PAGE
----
Live Oak —
It has been a busy couple of months for Blair Beaty.
You may not know his name or face, but what he and his 40 employees do six-days a week almost certainly impacts your life in some manner.
In fact, if you are holding a copy of the Suwannee Democrat at this moment, there is a good possibility that Beaty and his team are directly responsible for that happening. You see, Blair Beaty is the current Officer in Charge at the Live Oak Post Office, which twice a week delivers this newspaper to many homes and businesses.
Beaty took over in July for retiring postmistress, Donna Luce and is expected to remain on the job until her permanent replacement is named. That’s a process that could take several more weeks…perhaps to the end of October.
It is hard to imagine Beaty arriving in Live Oak at a more challenging time.
Nationwide, the US Postal Service (USPS) is undergoing a major internal shift, as it tries to adapt to a world where email is now the dominate form of one-on-one communication. It is a shift made even more turbulent and complex, because - although not supported by any federal tax dollars - the post office’s major business decisions are all controlled by Congress.
If those issues aren’t formidable enough, consider the fact that Beaty took the reins of the local post office shortly before Suwannee County was hit by some of the worst flooding in its history, courtesy of Tropical Storm Debby.
The post office and what it does is often taken for granted. We give it little thought, unless there is a snafu, like a letter going astray or a birthday present arriving a day late. But when you start to examine the numbers, it is amazing how much mail is processed, even in a little town like Live Oak. And problems are a relative rarity.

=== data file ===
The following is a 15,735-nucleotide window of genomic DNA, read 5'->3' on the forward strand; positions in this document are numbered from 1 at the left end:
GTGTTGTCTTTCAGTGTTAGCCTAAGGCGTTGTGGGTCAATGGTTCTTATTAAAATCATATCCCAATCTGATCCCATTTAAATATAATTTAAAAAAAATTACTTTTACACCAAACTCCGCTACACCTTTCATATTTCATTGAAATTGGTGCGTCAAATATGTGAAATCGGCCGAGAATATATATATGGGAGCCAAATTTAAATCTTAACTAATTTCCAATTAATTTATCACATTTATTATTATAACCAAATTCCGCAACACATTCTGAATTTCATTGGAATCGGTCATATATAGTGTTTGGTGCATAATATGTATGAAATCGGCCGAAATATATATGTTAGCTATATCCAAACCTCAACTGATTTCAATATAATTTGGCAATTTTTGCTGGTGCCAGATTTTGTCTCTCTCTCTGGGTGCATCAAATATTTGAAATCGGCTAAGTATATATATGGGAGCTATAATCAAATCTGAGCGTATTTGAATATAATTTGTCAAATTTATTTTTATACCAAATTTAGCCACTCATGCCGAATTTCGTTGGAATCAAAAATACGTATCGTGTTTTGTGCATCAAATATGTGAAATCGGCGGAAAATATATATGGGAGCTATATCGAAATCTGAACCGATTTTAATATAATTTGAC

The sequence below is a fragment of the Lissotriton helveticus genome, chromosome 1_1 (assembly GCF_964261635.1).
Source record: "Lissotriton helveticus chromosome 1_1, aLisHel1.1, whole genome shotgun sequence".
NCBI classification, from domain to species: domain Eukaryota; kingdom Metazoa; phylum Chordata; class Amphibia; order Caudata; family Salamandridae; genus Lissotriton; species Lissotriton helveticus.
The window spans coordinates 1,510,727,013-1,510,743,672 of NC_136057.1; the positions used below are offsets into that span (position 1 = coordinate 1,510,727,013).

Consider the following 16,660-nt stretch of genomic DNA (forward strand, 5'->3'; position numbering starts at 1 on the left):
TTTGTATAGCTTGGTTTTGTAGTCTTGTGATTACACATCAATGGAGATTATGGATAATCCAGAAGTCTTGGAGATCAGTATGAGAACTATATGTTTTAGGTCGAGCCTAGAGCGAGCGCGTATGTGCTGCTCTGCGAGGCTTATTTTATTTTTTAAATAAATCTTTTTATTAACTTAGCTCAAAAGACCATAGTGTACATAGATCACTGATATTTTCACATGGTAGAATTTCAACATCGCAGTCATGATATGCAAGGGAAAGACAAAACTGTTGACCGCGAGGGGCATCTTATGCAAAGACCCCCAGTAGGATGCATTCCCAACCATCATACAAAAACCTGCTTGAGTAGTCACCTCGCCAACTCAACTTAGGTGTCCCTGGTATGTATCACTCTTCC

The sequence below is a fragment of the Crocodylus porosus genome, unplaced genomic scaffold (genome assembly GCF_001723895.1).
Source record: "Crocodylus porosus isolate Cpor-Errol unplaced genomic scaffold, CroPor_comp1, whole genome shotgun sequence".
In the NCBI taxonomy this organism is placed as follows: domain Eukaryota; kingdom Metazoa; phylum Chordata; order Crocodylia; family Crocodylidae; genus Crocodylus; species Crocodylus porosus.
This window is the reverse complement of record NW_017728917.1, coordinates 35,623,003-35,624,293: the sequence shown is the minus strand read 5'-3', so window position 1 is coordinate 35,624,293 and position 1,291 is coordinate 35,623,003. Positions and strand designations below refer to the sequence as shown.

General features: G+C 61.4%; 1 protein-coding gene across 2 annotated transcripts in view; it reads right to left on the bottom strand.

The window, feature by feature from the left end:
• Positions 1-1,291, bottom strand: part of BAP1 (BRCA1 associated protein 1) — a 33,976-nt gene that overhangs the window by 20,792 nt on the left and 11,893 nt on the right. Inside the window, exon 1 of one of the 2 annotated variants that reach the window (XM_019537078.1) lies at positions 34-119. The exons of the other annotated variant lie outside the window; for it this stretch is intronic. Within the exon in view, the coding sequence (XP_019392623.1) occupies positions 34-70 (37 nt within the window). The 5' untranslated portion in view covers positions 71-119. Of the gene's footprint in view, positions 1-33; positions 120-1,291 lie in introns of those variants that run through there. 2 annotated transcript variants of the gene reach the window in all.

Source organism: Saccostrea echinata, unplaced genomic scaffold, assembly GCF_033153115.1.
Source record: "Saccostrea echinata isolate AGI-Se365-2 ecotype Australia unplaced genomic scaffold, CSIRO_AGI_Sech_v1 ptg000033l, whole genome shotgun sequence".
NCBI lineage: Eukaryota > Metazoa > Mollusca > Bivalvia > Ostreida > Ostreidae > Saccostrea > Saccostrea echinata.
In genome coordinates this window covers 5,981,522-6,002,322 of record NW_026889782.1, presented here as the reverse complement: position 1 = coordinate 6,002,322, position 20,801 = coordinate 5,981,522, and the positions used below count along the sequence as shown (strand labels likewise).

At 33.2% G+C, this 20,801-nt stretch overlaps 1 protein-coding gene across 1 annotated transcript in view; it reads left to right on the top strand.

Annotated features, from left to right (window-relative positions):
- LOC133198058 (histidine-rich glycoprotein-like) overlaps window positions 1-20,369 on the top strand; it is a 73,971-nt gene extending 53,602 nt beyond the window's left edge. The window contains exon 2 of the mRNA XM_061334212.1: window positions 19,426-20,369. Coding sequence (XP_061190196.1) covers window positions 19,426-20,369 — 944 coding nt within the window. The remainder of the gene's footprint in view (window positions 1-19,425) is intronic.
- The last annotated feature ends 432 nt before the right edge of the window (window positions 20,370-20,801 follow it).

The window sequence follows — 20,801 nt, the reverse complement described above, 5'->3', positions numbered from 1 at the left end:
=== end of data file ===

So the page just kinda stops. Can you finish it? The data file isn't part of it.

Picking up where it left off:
By the numbers
In the 12-month period from last July to this July, Beaty says 1,339,096 letters and 2,124,803 packages were delivered to those served by the Live Oak Post Office.
(Those figures do not include mail delivered by the county’s four other post offices.)
That breaks down to an average of 12,371 pieces of mail processed in Live Oak each day. Of that daily number, only a handful - an average of 37 pieces - aren’t immediately deliverable. That works out to be a problem rate of just .003 percent.
Beaty says delivery difficulties are usually due to the lack of a forwarding address or the “sender” using an incorrect address. But he adds, one of the nice things about small town life is everyone knows everyone, so even with an incorrect address; most pieces eventually arrive at their Live Oak destination.
Beaty adds that he has been very impressed by how his clerks and carriers seem to take their jobs so personally and cites as an example the recent highway flooding problem.
“We had rural carriers who did everything in their power to make all their deliveries, even though they had to drive miles out of their way to do so. And they did this without knowing if they would ever be paid for the extra gas they would have to buy,” said Beaty. “They really care about their customers.”